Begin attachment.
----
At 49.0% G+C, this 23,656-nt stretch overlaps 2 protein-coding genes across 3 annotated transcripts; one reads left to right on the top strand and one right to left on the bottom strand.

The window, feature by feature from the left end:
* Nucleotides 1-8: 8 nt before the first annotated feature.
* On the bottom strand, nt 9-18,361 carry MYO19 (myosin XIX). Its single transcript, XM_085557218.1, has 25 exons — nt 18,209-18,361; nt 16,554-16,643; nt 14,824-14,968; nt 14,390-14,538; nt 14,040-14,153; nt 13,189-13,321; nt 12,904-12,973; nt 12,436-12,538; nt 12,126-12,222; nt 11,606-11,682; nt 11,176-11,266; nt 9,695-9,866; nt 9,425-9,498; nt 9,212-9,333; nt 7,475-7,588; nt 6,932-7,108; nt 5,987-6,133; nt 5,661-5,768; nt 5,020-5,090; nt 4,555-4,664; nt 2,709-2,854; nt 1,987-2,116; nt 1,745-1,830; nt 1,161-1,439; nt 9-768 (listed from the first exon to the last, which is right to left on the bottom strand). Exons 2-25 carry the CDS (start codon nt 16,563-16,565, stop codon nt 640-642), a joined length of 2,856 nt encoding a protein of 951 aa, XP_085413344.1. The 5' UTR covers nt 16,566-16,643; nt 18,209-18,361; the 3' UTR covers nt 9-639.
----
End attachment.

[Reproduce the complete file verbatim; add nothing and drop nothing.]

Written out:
At 49.0% G+C, this 23,656-nt stretch overlaps 2 protein-coding genes across 3 annotated transcripts; one reads left to right on the top strand and one right to left on the bottom strand.

The window, feature by feature from the left end:
* Nucleotides 1-8: 8 nt before the first annotated feature.
* On the bottom strand, nt 9-18,361 carry MYO19 (myosin XIX). Its single transcript, XM_085557218.1, has 25 exons — nt 18,209-18,361; nt 16,554-16,643; nt 14,824-14,968; nt 14,390-14,538; nt 14,040-14,153; nt 13,189-13,321; nt 12,904-12,973; nt 12,436-12,538; nt 12,126-12,222; nt 11,606-11,682; nt 11,176-11,266; nt 9,695-9,866; nt 9,425-9,498; nt 9,212-9,333; nt 7,475-7,588; nt 6,932-7,108; nt 5,987-6,133; nt 5,661-5,768; nt 5,020-5,090; nt 4,555-4,664; nt 2,709-2,854; nt 1,987-2,116; nt 1,745-1,830; nt 1,161-1,439; nt 9-768 (listed from the first exon to the last, which is right to left on the bottom strand). Exons 2-25 carry the CDS (start codon nt 16,563-16,565, stop codon nt 640-642), a joined length of 2,856 nt encoding a protein of 951 aa, XP_085413344.1. The 5' UTR covers nt 16,566-16,643; nt 18,209-18,361; the 3' UTR covers nt 9-639.